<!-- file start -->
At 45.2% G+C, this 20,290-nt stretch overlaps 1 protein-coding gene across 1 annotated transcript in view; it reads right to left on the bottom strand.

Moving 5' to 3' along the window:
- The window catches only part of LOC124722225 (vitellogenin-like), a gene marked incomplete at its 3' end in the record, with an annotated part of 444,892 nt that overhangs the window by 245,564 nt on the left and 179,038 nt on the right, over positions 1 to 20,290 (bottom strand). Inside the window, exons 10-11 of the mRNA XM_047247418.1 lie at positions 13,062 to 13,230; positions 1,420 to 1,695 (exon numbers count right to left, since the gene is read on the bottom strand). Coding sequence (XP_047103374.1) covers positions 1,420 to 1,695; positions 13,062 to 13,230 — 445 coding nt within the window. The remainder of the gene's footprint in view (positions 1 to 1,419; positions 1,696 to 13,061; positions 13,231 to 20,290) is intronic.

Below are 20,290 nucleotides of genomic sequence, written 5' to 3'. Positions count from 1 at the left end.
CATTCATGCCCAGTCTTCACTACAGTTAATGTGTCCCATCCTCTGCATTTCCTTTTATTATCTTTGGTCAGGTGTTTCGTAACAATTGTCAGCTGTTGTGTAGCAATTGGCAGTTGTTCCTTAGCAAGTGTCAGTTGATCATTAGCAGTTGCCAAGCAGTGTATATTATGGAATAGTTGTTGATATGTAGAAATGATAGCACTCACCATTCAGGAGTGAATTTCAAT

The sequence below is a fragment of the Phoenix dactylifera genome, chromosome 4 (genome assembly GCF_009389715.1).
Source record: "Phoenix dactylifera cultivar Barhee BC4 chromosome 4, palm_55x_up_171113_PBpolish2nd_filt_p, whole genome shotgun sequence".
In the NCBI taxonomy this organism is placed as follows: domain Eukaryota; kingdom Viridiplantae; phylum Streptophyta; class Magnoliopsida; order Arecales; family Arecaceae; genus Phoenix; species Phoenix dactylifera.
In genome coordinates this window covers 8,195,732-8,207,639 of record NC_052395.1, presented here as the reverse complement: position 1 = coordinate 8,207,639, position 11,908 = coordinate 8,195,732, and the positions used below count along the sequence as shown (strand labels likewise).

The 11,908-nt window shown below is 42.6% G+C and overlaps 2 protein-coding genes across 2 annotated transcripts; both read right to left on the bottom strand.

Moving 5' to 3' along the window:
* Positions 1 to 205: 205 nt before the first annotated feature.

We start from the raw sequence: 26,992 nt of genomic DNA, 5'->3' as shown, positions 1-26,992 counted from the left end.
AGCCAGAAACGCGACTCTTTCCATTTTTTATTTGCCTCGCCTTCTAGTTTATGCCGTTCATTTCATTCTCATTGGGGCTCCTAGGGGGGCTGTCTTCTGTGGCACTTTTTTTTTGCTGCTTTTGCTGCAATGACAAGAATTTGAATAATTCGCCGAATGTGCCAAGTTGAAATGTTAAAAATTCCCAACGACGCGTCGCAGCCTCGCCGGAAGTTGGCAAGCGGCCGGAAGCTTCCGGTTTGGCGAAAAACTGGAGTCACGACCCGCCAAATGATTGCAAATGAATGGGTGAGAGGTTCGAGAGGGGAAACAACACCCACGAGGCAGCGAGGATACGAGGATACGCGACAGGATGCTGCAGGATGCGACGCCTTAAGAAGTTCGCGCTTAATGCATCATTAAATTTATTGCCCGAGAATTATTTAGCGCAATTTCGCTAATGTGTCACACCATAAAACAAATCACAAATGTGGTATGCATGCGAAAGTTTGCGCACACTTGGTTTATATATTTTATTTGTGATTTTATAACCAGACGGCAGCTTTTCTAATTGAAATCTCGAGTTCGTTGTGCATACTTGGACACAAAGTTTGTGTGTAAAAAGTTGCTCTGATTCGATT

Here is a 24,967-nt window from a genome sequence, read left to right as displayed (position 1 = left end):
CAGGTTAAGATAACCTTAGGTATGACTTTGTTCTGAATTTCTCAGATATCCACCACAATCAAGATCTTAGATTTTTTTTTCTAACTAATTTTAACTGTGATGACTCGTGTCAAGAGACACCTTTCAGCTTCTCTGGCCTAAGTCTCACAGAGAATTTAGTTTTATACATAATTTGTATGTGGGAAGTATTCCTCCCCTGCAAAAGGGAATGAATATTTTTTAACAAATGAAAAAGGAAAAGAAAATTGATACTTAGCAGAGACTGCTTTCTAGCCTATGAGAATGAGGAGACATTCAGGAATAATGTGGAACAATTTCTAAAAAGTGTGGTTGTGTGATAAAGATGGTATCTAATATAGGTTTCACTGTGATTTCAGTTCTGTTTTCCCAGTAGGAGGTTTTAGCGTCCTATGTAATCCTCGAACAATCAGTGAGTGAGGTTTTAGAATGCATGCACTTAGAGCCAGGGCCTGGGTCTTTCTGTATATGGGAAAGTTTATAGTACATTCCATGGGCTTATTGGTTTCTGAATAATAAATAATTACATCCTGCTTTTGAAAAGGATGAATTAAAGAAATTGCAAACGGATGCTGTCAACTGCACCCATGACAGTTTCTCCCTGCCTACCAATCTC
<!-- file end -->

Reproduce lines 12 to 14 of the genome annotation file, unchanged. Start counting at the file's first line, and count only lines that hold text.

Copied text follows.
* Positions 1 to 205: 205 nt before the first annotated feature.

We start from the raw sequence: 26,992 nt of genomic DNA, 5'->3' as shown, positions 1-26,992 counted from the left end.
AGCCAGAAACGCGACTCTTTCCATTTTTTATTTGCCTCGCCTTCTAGTTTATGCCGTTCATTTCATTCTCATTGGGGCTCCTAGGGGGGCTGTCTTCTGTGGCACTTTTTTTTTGCTGCTTTTGCTGCAATGACAAGAATTTGAATAATTCGCCGAATGTGCCAAGTTGAAATGTTAAAAATTCCCAACGACGCGTCGCAGCCTCGCCGGAAGTTGGCAAGCGGCCGGAAGCTTCCGGTTTGGCGAAAAACTGGAGTCACGACCCGCCAAATGATTGCAAATGAATGGGTGAGAGGTTCGAGAGGGGAAACAACACCCACGAGGCAGCGAGGATACGAGGATACGCGACAGGATGCTGCAGGATGCGACGCCTTAAGAAGTTCGCGCTTAATGCATCATTAAATTTATTGCCCGAGAATTATTTAGCGCAATTTCGCTAATGTGTCACACCATAAAACAAATCACAAATGTGGTATGCATGCGAAAGTTTGCGCACACTTGGTTTATATATTTTATTTGTGATTTTATAACCAGACGGCAGCTTTTCTAATTGAAATCTCGAGTTCGTTGTGCATACTTGGACACAAAGTTTGTGTGTAAAAAGTTGCTCTGATTCGATT